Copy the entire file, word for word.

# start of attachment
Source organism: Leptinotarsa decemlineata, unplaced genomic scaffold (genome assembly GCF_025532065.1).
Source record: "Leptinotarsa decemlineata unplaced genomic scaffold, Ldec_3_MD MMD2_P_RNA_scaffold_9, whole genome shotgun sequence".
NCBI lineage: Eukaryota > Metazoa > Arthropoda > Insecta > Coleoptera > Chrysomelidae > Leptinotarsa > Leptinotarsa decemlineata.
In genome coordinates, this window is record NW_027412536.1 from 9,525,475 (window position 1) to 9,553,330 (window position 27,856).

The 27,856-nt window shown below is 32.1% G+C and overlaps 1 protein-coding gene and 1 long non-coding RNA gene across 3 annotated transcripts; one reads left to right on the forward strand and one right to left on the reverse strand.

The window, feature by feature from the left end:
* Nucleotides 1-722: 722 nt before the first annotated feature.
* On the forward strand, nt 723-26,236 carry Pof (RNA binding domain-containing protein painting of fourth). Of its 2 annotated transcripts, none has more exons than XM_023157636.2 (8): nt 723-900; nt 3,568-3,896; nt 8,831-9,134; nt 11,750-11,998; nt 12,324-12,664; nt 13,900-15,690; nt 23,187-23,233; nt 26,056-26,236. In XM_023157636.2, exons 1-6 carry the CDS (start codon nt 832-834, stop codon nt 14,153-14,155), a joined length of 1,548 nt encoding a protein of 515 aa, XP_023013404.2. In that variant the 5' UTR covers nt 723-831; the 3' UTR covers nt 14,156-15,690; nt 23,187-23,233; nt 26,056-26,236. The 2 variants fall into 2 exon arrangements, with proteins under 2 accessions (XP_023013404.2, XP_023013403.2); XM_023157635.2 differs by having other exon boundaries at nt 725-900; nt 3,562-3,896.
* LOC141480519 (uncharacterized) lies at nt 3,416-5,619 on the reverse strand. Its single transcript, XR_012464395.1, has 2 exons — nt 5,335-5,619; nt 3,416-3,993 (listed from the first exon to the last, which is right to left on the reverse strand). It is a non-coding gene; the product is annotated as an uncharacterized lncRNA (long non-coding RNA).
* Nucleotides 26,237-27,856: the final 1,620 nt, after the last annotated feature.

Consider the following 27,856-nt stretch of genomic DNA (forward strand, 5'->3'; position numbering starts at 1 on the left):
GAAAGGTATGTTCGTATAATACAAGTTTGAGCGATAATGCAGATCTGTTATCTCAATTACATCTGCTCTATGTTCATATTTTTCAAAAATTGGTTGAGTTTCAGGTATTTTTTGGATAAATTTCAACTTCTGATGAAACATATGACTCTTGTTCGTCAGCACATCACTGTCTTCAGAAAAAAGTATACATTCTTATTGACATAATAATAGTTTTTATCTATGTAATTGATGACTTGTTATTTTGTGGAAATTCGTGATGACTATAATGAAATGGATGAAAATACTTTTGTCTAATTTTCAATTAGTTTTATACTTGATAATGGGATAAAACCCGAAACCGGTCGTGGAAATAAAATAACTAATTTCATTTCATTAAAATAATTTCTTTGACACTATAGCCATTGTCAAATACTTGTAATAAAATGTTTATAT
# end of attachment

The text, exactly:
Source organism: Leptinotarsa decemlineata, unplaced genomic scaffold (genome assembly GCF_025532065.1).
Source record: "Leptinotarsa decemlineata unplaced genomic scaffold, Ldec_3_MD MMD2_P_RNA_scaffold_9, whole genome shotgun sequence".
NCBI lineage: Eukaryota > Metazoa > Arthropoda > Insecta > Coleoptera > Chrysomelidae > Leptinotarsa > Leptinotarsa decemlineata.
In genome coordinates, this window is record NW_027412536.1 from 9,525,475 (window position 1) to 9,553,330 (window position 27,856).

The 27,856-nt window shown below is 32.1% G+C and overlaps 1 protein-coding gene and 1 long non-coding RNA gene across 3 annotated transcripts; one reads left to right on the forward strand and one right to left on the reverse strand.

The window, feature by feature from the left end:
* Nucleotides 1-722: 722 nt before the first annotated feature.
* On the forward strand, nt 723-26,236 carry Pof (RNA binding domain-containing protein painting of fourth). Of its 2 annotated transcripts, none has more exons than XM_023157636.2 (8): nt 723-900; nt 3,568-3,896; nt 8,831-9,134; nt 11,750-11,998; nt 12,324-12,664; nt 13,900-15,690; nt 23,187-23,233; nt 26,056-26,236. In XM_023157636.2, exons 1-6 carry the CDS (start codon nt 832-834, stop codon nt 14,153-14,155), a joined length of 1,548 nt encoding a protein of 515 aa, XP_023013404.2. In that variant the 5' UTR covers nt 723-831; the 3' UTR covers nt 14,156-15,690; nt 23,187-23,233; nt 26,056-26,236. The 2 variants fall into 2 exon arrangements, with proteins under 2 accessions (XP_023013404.2, XP_023013403.2); XM_023157635.2 differs by having other exon boundaries at nt 725-900; nt 3,562-3,896.
* LOC141480519 (uncharacterized) lies at nt 3,416-5,619 on the reverse strand. Its single transcript, XR_012464395.1, has 2 exons — nt 5,335-5,619; nt 3,416-3,993 (listed from the first exon to the last, which is right to left on the reverse strand). It is a non-coding gene; the product is annotated as an uncharacterized lncRNA (long non-coding RNA).
* Nucleotides 26,237-27,856: the final 1,620 nt, after the last annotated feature.

Consider the following 27,856-nt stretch of genomic DNA (forward strand, 5'->3'; position numbering starts at 1 on the left):
GAAAGGTATGTTCGTATAATACAAGTTTGAGCGATAATGCAGATCTGTTATCTCAATTACATCTGCTCTATGTTCATATTTTTCAAAAATTGGTTGAGTTTCAGGTATTTTTTGGATAAATTTCAACTTCTGATGAAACATATGACTCTTGTTCGTCAGCACATCACTGTCTTCAGAAAAAAGTATACATTCTTATTGACATAATAATAGTTTTTATCTATGTAATTGATGACTTGTTATTTTGTGGAAATTCGTGATGACTATAATGAAATGGATGAAAATACTTTTGTCTAATTTTCAATTAGTTTTATACTTGATAATGGGATAAAACCCGAAACCGGTCGTGGAAATAAAATAACTAATTTCATTTCATTAAAATAATTTCTTTGACACTATAGCCATTGTCAAATACTTGTAATAAAATGTTTATAT